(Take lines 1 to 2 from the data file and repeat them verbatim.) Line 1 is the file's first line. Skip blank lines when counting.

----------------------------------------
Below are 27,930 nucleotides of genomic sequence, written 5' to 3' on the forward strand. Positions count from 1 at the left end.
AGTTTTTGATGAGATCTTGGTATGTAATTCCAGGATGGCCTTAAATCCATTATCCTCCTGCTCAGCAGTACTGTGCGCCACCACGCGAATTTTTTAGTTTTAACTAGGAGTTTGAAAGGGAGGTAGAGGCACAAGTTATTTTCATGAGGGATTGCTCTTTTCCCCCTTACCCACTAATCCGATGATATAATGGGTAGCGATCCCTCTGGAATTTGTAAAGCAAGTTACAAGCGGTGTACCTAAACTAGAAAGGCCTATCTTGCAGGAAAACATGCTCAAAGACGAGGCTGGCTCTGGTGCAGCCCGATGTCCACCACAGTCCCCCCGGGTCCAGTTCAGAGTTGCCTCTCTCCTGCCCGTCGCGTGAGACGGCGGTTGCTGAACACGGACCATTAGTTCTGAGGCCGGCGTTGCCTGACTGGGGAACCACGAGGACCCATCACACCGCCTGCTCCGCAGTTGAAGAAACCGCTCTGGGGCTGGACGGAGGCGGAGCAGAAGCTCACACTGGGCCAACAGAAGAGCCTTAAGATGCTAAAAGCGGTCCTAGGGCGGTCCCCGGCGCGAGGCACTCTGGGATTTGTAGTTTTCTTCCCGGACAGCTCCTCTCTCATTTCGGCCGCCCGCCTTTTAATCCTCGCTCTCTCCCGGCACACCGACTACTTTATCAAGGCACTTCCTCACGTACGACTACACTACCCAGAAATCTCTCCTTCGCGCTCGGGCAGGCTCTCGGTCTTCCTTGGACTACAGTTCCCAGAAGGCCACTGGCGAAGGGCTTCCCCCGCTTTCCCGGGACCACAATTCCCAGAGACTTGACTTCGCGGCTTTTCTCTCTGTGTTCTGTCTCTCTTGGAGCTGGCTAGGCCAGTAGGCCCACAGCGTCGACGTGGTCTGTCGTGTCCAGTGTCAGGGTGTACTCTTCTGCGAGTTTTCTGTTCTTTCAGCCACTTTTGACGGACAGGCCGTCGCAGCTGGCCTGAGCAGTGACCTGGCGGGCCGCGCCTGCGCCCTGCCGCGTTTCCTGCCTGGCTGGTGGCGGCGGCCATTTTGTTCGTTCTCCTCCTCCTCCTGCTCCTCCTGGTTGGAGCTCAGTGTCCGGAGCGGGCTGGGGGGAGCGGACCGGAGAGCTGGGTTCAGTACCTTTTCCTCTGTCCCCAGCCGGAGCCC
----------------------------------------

Below are 27,930 nucleotides of genomic sequence, written 5' to 3' on the forward strand. Positions count from 1 at the left end.
AGTTTTTGATGAGATCTTGGTATGTAATTCCAGGATGGCCTTAAATCCATTATCCTCCTGCTCAGCAGTACTGTGCGCCACCACGCGAATTTTTTAGTTTTAACTAGGAGTTTGAAAGGGAGGTAGAGGCACAAGTTATTTTCATGAGGGATTGCTCTTTTCCCCCTTACCCACTAATCCGATGATATAATGGGTAGCGATCCCTCTGGAATTTGTAAAGCAAGTTACAAGCGGTGTACCTAAACTAGAAAGGCCTATCTTGCAGGAAAACATGCTCAAAGACGAGGCTGGCTCTGGTGCAGCCCGATGTCCACCACAGTCCCCCCGGGTCCAGTTCAGAGTTGCCTCTCTCCTGCCCGTCGCGTGAGACGGCGGTTGCTGAACACGGACCATTAGTTCTGAGGCCGGCGTTGCCTGACTGGGGAACCACGAGGACCCATCACACCGCCTGCTCCGCAGTTGAAGAAACCGCTCTGGGGCTGGACGGAGGCGGAGCAGAAGCTCACACTGGGCCAACAGAAGAGCCTTAAGATGCTAAAAGCGGTCCTAGGGCGGTCCCCGGCGCGAGGCACTCTGGGATTTGTAGTTTTCTTCCCGGACAGCTCCTCTCTCATTTCGGCCGCCCGCCTTTTAATCCTCGCTCTCTCCCGGCACACCGACTACTTTATCAAGGCACTTCCTCACGTACGACTACACTACCCAGAAATCTCTCCTTCGCGCTCGGGCAGGCTCTCGGTCTTCCTTGGACTACAGTTCCCAGAAGGCCACTGGCGAAGGGCTTCCCCCGCTTTCCCGGGACCACAATTCCCAGAGACTTGACTTCGCGGCTTTTCTCTCTGTGTTCTGTCTCTCTTGGAGCTGGCTAGGCCAGTAGGCCCACAGCGTCGACGTGGTCTGTCGTGTCCAGTGTCAGGGTGTACTCTTCTGCGAGTTTTCTGTTCTTTCAGCCACTTTTGACGGACAGGCCGTCGCAGCTGGCCTGAGCAGTGACCTGGCGGGCCGCGCCTGCGCCCTGCCGCGTTTCCTGCCTGGCTGGTGGCGGCGGCCATTTTGTTCGTTCTCCTCCTCCTCCTGCTCCTCCTGGTTGGAGCTCAGTGTCCGGAGCGGGCTGGGGGGAGCGGACCGGAGAGCTGGGTTCAGTACCTTTTCCTCTGTCCCCAGCCGGAGCCC